By Gemma Osborne
In many countries, low wages and rare opportunities for employment make working abroad seem favourable. As workers migrate in response to such economic hardships, seeking out higher wages, they leave families and friends behind. Remittances are the way these migrant workers realise their higher wages earned abroad, through monetary transfers back home. Due to differences in the cost of living, these transfers have great value to the recipients, enabling the purchase of housing, education and more, significantly increasing the standard of living for many in the migrant’s home country.
The onset of Covid-19 in March of 2020 presented a worldwide shock, affecting those receiving and sending remittances. Just before this, in 2019, remittances exceeded official developmental assistance by three times, rising to $548 billion, showing their growing importance in the global economy and development. Due to Covid-19, it was predicted that by 2021, these flows would fall by 14% to lower middle-income countries, but were also predicted to eventually rebound. These predictions were due to the anticipation of economic downturns in all economies causing an increase in unemployment, especially in sectors employing migrant workers.
It was anticipated that migration as a whole would decline, due to a combination of increased return migration and a decrease in new migration due to travel restrictions implemented by governments to stop transmission of Covid-19. Since the lifting of such lockdowns, there were reports of return migration. This would mean that there are fewer migrant workers earning wages in higher income economies that have the resources to send remittances, which would contribute to their expected decline.
Many reasons were given to support the prediction, namely that lockdowns in most countries caused the shut-down of banks and post offices, making the sending and receiving of cash more difficult. With 80-85% of transactions involving cash, this was expected to present itself as a decline in remittances. A further reason was because the sectors that most commonly employ migrant labour are construction, tourism and transport, which were some of the sectors hardest hit by reaction policies to the pandemic, such as lockdowns.
However, in the past, remittances have shown to be more resilient to such shocks, remaining relatively steady throughout the financial crises of the 2000s. This could be due to migrant workers not displaying strong herd behaviour, often not acting as a group, contradicting the idea that there would be mass return migration to fuel the decrease in remittances.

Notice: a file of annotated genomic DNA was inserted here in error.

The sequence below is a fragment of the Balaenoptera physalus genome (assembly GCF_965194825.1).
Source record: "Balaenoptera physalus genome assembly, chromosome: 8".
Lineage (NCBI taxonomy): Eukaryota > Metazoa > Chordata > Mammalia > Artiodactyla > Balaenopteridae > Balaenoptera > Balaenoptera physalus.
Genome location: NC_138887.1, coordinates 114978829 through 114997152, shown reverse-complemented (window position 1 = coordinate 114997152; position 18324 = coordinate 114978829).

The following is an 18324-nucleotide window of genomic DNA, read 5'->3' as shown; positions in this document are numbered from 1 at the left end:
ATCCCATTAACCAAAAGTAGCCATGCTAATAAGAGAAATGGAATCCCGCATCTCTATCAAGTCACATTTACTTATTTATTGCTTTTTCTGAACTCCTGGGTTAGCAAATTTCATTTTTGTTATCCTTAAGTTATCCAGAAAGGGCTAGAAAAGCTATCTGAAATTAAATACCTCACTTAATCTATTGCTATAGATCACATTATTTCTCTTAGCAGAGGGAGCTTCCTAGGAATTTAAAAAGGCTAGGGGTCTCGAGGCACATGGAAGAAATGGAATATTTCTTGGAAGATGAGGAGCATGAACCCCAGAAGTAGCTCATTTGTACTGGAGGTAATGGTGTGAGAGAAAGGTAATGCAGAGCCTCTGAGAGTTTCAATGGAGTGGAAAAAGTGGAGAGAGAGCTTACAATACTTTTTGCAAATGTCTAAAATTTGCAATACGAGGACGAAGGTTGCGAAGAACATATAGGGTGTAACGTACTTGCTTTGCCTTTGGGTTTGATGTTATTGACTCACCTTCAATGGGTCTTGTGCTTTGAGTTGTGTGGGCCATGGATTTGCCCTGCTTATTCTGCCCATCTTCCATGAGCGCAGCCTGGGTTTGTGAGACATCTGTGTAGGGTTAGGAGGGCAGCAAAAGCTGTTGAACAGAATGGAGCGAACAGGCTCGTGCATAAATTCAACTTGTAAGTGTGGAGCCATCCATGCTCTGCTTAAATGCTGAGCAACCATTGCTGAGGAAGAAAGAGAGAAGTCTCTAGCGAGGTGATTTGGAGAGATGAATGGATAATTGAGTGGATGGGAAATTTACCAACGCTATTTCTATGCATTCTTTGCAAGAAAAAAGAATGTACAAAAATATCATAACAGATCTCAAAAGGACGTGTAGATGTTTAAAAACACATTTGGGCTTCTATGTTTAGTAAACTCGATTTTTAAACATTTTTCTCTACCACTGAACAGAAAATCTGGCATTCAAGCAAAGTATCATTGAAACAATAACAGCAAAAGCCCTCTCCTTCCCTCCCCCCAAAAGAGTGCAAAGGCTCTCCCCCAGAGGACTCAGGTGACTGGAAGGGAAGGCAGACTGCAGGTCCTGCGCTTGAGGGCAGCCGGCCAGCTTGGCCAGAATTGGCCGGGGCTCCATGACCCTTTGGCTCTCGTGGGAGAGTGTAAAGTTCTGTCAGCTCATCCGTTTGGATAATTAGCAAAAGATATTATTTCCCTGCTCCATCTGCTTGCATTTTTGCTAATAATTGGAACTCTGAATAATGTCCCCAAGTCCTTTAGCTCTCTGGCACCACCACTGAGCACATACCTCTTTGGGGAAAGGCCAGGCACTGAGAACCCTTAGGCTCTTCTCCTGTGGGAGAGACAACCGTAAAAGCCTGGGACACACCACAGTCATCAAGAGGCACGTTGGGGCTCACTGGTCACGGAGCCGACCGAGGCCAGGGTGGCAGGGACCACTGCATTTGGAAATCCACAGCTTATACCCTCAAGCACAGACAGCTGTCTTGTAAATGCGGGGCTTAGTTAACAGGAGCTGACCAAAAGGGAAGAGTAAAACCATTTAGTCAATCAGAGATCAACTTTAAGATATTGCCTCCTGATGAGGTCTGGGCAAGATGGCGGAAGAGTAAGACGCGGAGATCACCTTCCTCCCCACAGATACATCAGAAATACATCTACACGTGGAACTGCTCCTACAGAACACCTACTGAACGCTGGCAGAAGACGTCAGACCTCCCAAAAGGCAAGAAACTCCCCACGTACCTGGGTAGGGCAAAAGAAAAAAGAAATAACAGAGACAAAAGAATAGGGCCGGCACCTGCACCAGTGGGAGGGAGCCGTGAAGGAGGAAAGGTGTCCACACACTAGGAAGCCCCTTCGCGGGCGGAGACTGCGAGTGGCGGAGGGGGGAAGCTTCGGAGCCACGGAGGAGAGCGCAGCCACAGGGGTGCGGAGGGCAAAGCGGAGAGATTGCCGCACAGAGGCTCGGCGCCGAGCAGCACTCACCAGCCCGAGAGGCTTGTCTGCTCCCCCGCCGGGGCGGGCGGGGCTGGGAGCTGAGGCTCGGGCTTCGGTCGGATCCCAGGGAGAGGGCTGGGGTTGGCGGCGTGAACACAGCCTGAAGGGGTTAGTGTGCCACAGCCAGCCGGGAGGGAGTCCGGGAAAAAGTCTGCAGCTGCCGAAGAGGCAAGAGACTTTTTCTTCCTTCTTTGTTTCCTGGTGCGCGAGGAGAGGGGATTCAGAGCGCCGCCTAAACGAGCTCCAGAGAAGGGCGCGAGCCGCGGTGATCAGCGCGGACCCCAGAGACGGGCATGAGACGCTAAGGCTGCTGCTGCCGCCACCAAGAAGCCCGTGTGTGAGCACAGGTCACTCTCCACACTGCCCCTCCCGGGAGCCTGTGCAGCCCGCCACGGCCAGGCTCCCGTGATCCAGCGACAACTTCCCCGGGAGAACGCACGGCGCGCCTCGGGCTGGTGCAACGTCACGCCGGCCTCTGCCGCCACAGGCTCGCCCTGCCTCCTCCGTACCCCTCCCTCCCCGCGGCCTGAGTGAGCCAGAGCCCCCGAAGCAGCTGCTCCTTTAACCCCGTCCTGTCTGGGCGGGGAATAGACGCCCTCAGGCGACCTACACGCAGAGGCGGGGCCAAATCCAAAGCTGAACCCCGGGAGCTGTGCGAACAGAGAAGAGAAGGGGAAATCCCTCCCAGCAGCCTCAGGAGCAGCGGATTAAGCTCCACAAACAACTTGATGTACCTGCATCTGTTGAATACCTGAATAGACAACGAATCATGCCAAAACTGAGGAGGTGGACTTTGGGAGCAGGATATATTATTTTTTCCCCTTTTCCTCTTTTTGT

Despite initial bleak predictions, official data has now shown that remittances have actually been increasing after a short period of decline in April of 2020, with remittances in some developing countries actually increasing in the first months of the pandemic. This reflects the robustness of remittances seen in past financial crises. This can lead us to once again question why economist’s predictions failed to materialise. Looking back, we can now observe how the economic recovery in remittance-sending economies was quicker than expected, such as in the U.S., the largest source of remittances. This would mean that the decline in income experienced by workers was temporary, enabling remittances to bounce back quickly.
Remittances are a large proportion of the economy in many countries. This reliance on remittances was thought to be detrimental at the onset of the pandemic. This can be illustrated in the case of Mexico, which receives a large proportion of remittances from migrants working in service-providing sectors in the US economy. Lockdown policies implemented by the US in reaction to the pandemic shut down much of the economy, causing many of these migrants to experience a decrease in wages and unemployment. This was predicted to cause a downturn in the amount of remittances Mexico would receive, in turn affecting the standard of living of its population.
However, reports of increases in remittances could be illusionary, as they only represent changes through official channels. It is therefore possible that the increases merely show a switch from the use of unofficial channels (e.g., border crossings) to official ones (e.g., bank transfers).
So far, the reasons given would affect both the official and unofficial methods of remittances. However, only changes to flows able to be measured officially will be shown in the data. Some Covid-19 policies solely affect the unofficial channels, such as travel bans disrupting monetary transfers conducted via the worker themselves transporting cash across the borders, which is not recorded in the World Bank’s data.